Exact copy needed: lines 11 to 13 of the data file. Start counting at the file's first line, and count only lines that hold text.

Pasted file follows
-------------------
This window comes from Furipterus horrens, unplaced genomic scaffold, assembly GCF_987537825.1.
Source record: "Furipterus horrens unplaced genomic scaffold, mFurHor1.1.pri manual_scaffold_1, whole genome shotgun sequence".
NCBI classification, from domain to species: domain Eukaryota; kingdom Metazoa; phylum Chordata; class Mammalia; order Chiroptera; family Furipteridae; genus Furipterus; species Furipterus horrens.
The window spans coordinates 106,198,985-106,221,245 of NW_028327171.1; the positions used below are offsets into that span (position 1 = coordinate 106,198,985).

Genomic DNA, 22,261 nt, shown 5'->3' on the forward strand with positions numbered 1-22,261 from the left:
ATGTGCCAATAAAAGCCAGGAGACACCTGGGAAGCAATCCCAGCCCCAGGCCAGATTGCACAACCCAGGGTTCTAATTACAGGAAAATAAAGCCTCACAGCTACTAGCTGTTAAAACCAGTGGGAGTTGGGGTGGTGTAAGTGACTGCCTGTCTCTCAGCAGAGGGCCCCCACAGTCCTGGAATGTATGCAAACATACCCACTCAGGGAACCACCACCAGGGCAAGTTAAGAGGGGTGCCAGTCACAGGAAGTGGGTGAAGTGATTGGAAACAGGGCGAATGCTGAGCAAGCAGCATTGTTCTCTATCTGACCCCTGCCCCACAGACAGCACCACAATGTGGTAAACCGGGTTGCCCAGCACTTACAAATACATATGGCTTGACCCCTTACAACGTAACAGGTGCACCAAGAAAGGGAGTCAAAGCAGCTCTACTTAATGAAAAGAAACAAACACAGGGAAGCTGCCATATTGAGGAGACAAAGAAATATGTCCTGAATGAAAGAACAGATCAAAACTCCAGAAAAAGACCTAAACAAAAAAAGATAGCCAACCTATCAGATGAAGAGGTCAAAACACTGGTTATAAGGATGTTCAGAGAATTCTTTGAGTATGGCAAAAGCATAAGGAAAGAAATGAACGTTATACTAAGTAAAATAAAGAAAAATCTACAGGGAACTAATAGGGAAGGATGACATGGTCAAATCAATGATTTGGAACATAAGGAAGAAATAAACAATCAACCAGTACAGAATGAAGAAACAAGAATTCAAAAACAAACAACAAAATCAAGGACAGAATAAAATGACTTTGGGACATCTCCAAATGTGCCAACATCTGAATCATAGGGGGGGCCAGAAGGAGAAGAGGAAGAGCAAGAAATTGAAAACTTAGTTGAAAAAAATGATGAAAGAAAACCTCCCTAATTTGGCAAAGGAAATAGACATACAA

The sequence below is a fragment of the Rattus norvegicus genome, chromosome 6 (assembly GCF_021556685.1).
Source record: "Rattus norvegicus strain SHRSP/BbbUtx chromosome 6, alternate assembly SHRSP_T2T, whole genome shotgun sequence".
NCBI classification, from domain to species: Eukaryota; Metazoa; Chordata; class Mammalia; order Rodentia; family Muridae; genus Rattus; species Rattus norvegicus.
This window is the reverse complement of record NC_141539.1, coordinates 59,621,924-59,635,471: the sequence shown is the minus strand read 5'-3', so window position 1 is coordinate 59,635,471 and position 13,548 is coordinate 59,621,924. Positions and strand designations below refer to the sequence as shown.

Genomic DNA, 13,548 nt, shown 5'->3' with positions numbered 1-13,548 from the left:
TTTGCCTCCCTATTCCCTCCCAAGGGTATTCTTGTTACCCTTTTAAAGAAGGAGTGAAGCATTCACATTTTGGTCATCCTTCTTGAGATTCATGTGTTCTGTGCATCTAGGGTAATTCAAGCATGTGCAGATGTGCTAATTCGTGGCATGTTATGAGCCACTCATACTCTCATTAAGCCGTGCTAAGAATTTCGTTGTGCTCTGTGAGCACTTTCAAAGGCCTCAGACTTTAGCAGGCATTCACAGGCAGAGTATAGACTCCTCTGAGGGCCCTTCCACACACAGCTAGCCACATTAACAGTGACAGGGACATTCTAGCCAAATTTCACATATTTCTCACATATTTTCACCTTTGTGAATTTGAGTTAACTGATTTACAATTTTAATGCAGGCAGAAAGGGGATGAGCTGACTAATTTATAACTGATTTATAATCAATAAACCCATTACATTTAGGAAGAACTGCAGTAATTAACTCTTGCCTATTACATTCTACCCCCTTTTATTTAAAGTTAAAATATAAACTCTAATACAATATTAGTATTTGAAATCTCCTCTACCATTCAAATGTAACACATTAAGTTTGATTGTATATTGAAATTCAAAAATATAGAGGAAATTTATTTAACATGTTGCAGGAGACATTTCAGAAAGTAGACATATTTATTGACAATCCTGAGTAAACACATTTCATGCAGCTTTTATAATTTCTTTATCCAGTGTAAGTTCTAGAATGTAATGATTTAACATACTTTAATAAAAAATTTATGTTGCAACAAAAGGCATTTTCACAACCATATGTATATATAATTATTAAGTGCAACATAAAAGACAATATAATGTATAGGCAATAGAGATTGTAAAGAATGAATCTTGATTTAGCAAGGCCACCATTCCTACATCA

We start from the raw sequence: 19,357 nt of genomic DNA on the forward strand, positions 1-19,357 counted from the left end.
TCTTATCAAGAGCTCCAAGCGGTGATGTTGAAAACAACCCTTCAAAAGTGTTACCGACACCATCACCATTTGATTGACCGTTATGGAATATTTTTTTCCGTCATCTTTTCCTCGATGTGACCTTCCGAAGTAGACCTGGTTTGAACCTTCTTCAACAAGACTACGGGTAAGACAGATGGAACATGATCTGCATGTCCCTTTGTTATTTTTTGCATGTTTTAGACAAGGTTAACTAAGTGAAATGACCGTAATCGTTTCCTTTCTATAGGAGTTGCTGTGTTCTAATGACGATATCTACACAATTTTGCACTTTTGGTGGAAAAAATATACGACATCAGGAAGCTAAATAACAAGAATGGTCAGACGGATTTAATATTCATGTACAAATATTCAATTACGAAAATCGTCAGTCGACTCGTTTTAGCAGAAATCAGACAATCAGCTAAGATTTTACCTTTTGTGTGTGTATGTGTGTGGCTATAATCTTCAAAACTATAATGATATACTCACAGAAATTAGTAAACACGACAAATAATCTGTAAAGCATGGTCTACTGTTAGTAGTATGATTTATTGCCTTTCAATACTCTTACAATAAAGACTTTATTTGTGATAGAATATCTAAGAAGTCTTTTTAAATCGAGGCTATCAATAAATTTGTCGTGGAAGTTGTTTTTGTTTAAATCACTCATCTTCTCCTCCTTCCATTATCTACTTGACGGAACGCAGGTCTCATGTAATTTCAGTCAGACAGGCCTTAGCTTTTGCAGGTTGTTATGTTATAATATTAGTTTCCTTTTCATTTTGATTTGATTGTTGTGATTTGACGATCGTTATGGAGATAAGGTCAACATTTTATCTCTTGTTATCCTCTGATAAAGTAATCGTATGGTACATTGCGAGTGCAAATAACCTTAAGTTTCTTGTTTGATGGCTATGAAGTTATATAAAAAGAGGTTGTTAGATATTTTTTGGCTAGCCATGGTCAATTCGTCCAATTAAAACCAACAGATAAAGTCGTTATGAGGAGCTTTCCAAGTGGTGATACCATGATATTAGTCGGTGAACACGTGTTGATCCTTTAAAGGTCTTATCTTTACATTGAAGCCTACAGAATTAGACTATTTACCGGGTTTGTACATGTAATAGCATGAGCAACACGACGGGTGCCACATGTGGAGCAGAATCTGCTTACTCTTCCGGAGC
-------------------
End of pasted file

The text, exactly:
Genomic DNA, 13,548 nt, shown 5'->3' with positions numbered 1-13,548 from the left:
TTTGCCTCCCTATTCCCTCCCAAGGGTATTCTTGTTACCCTTTTAAAGAAGGAGTGAAGCATTCACATTTTGGTCATCCTTCTTGAGATTCATGTGTTCTGTGCATCTAGGGTAATTCAAGCATGTGCAGATGTGCTAATTCGTGGCATGTTATGAGCCACTCATACTCTCATTAAGCCGTGCTAAGAATTTCGTTGTGCTCTGTGAGCACTTTCAAAGGCCTCAGACTTTAGCAGGCATTCACAGGCAGAGTATAGACTCCTCTGAGGGCCCTTCCACACACAGCTAGCCACATTAACAGTGACAGGGACATTCTAGCCAAATTTCACATATTTCTCACATATTTTCACCTTTGTGAATTTGAGTTAACTGATTTACAATTTTAATGCAGGCAGAAAGGGGATGAGCTGACTAATTTATAACTGATTTATAATCAATAAACCCATTACATTTAGGAAGAACTGCAGTAATTAACTCTTGCCTATTACATTCTACCCCCTTTTATTTAAAGTTAAAATATAAACTCTAATACAATATTAGTATTTGAAATCTCCTCTACCATTCAAATGTAACACATTAAGTTTGATTGTATATTGAAATTCAAAAATATAGAGGAAATTTATTTAACATGTTGCAGGAGACATTTCAGAAAGTAGACATATTTATTGACAATCCTGAGTAAACACATTTCATGCAGCTTTTATAATTTCTTTATCCAGTGTAAGTTCTAGAATGTAATGATTTAACATACTTTAATAAAAAATTTATGTTGCAACAAAAGGCATTTTCACAACCATATGTATATATAATTATTAAGTGCAACATAAAAGACAATATAATGTATAGGCAATAGAGATTGTAAAGAATGAATCTTGATTTAGCAAGGCCACCATTCCTACATCA

We start from the raw sequence: 19,357 nt of genomic DNA on the forward strand, positions 1-19,357 counted from the left end.